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[bleymd] /bleɪmd/ Informal.
The blamed car won't start.
confoundedly; excessively:
It's blamed cold out tonight.
Origin of blamed
1825-35; blame + -ed2
Related forms
unblamed, adjective


[bleym] /bleɪm/
verb (used with object), blamed, blaming.
to hold responsible; find fault with; censure:
I don't blame you for leaving him.
to place the responsibility for (a fault, error, etc.) (usually followed by on):
I blame the accident on her.
Informal. blast; damn (used as a mild curse):
Blame the rotten luck.
an act of attributing fault; censure; reproof:
The judge said he found nothing to justify blame in the accident.
responsibility for anything deserving of censure:
We must all share the blame for this deplorable condition.
to blame, at fault; censurable:
I am to blame for his lateness.
1150-1200; (v.) Middle English blamen < Anglo-French, Old French blasmer < Vulgar Latin *blastēmāre, for Late Latin blasphēmāre to blaspheme; (noun) Middle English < Anglo-French, Old French bla(s)me, derivative of the v.
Related forms
blamer, noun
overblame, verb (used with object), overblamed, overblaming.
self-blame, noun
unblaming, adjective
Can be confused
blame, censure, condemn (see synonym study at the current entry)
1, 2. reproach, reprove, reprehend, criticize. Blame, censure, condemn imply finding fault with someone or something. To blame is to hold accountable for, and disapprove because of, some error, mistake, omission, neglect, or the like: Whom do you blame for the disaster? The verb censure differs from the noun in connoting scolding or rebuking even more than adverse criticism: to censure one for extravagance. To condemn is to express an adverse (especially legal) judgment, without recourse: to condemn conduct, a building, a person to death. 4. reprehension, condemnation, stricture, reproach, animadversion. 5. guilt, culpability, fault, sin.
Usage note
Some speakers avoid blame on as informal (He blamed the fight on me), preferring blame alone (He blamed me) or blame for (He blamed me for it). Since all three forms occur with equal frequency in educated usage, they may all be considered equally acceptable. Unabridged
Based on the Random House Dictionary, © Random House, Inc. 2015.
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Examples from the Web for blamed
Contemporary Examples
Historical Examples
  • As they had praised Brigitte for her conduct in the past, so they blamed her now.

    Child of a Century, Complete Alfred de Musset
  • Not a blamed thing but a lot of stubs in a check-book, and a little fat.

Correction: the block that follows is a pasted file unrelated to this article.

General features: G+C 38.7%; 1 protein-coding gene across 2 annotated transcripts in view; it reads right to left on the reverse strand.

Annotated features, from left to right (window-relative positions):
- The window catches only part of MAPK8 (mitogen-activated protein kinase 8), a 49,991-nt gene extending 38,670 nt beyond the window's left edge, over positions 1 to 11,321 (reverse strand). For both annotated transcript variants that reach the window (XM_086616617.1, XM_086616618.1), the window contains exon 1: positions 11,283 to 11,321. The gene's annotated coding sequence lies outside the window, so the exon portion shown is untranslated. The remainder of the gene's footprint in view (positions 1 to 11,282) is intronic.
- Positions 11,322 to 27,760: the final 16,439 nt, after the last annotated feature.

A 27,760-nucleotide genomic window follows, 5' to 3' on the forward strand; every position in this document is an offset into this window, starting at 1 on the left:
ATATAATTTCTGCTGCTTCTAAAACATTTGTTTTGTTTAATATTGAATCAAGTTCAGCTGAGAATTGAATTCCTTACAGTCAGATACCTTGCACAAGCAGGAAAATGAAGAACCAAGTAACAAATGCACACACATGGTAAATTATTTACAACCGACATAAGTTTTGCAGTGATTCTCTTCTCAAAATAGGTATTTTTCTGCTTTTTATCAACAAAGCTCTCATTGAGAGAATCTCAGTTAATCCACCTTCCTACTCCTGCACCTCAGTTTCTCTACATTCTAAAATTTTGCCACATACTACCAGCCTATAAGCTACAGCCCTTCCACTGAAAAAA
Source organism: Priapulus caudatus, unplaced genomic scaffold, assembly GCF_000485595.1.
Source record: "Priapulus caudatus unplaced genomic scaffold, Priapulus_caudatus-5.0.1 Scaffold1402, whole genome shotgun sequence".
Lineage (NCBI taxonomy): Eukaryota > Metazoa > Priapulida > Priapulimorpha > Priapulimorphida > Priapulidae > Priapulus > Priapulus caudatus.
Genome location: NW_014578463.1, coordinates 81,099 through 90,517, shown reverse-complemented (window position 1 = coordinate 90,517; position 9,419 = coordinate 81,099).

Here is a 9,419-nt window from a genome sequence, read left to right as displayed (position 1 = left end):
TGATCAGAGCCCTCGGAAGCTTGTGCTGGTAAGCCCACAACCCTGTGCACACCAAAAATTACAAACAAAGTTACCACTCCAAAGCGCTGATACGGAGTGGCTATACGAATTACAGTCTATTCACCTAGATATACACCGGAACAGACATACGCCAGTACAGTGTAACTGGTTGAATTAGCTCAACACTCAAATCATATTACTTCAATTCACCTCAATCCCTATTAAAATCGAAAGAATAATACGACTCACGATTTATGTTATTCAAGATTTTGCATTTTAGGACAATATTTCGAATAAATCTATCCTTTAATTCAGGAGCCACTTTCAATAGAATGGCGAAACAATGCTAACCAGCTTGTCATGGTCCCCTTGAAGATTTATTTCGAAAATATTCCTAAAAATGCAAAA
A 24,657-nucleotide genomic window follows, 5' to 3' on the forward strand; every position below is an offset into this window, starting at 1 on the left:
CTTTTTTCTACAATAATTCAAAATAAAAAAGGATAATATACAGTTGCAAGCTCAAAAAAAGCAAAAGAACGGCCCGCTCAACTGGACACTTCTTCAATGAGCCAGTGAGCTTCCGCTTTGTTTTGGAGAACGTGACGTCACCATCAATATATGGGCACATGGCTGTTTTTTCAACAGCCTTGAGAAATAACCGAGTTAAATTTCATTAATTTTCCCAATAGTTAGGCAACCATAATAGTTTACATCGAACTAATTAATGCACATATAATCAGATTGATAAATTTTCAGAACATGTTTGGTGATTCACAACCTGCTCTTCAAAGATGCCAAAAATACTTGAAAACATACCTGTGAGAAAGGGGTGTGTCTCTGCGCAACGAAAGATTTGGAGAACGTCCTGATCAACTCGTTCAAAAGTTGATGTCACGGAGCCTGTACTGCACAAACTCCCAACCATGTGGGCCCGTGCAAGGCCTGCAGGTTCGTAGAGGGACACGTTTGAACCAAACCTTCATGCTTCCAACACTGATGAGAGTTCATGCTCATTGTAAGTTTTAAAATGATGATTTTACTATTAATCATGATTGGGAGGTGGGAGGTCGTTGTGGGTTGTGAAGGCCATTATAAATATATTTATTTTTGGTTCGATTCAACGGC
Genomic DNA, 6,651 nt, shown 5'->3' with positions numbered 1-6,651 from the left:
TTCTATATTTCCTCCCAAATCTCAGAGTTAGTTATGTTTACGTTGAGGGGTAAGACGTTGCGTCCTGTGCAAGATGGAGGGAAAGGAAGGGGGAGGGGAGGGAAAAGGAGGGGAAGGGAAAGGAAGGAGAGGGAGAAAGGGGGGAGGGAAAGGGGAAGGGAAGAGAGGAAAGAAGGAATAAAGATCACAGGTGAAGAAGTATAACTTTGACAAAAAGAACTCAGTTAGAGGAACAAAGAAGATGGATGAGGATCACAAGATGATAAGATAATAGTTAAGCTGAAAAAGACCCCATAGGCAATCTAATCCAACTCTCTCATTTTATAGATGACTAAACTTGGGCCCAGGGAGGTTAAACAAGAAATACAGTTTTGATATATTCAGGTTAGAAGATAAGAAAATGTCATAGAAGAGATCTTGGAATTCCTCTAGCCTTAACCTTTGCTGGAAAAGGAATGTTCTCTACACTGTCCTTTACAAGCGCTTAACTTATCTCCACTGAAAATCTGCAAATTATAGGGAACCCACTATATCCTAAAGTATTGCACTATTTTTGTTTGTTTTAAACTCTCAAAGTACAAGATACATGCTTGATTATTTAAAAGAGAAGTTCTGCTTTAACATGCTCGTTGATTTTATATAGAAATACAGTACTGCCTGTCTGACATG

The Spenders Harry Leon Wilson
  • Thats a blamed injudicious question to ask, but you shall have an answer.

    The Protector Harold Bindloss
  • The men I had to deal with were more to be pitied than blamed.

    Biography of a Slave Charles Thompson
  • The old raft rid kinder loose, however, an' we blamed up an' down the fellers ez had pinned her together to the Falls.

    Earth's Enigmas Charles G. D. Roberts
British Dictionary definitions for blamed


adjective, adverb
(mainly US) a euphemistic word for damned (sense 2), damned (sense 3)


responsibility for something that is wrong or deserving censure; culpability
an expression of condemnation; reproof
be to blame, to be at fault or culpable
verb (transitive)
(usually foll by for) to attribute responsibility to; accuse: I blame him for the failure
(usually foll by on) to ascribe responsibility for (something) to: I blame the failure on him
to find fault with
Derived Forms
blamable, blameable, adjective
blamably, blameably, adverb
Word Origin
C12: from Old French blasmer, ultimately from Late Latin blasphēmāre to blaspheme
Collins English Dictionary - Complete & Unabridged 2012 Digital Edition
© William Collins Sons & Co. Ltd. 1979, 1986 © HarperCollins
Publishers 1998, 2000, 2003, 2005, 2006, 2007, 2009, 2012
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Word Origin and History for blamed

"confoundedly" 1833, later also as an adjective, from past participle of blame (v.), as a "euphemistic evasion of the horrible word damn." [Bartlett, "Dictionary of Americanisms," 1848].

This adjective 'blamed' is the virtuous oath by which simple people, who are improving their habits, cure themselves of a stronger epithet. [Edward Everett Hale, "If, Yes, and Perhaps," 1868]
Cf. also blamenation (1837) as an expletive. The imprecation blame me is attested from 1830.



c.1200, "find fault with;" c.1300, "lay blame on," from Old French blasmer (12c., Modern French blâmer) "to rebuke, reprimand, condemn, criticize," from Vulgar Latin *blastemare, from Late Latin blasphemare "revile, reproach" (see blaspheme). Replaced Old English witan with long "i." Related: Blamed; blaming.


early 13c., from Old French blasme "blame, reproach; condemnation," a back-formation from blasmer (see blame (v.)).

Online Etymology Dictionary, © 2010 Douglas Harper
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Slang definitions & phrases for blamed



darn (mid-1800s+)

The Dictionary of American Slang, Fourth Edition by Barbara Ann Kipfer, PhD. and Robert L. Chapman, Ph.D.
Copyright (C) 2007 by HarperCollins Publishers.
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Idioms and Phrases with blamed
The American Heritage® Idioms Dictionary
Copyright © 2002, 2001, 1995 by Houghton Mifflin Company. Published by Houghton Mifflin Company.
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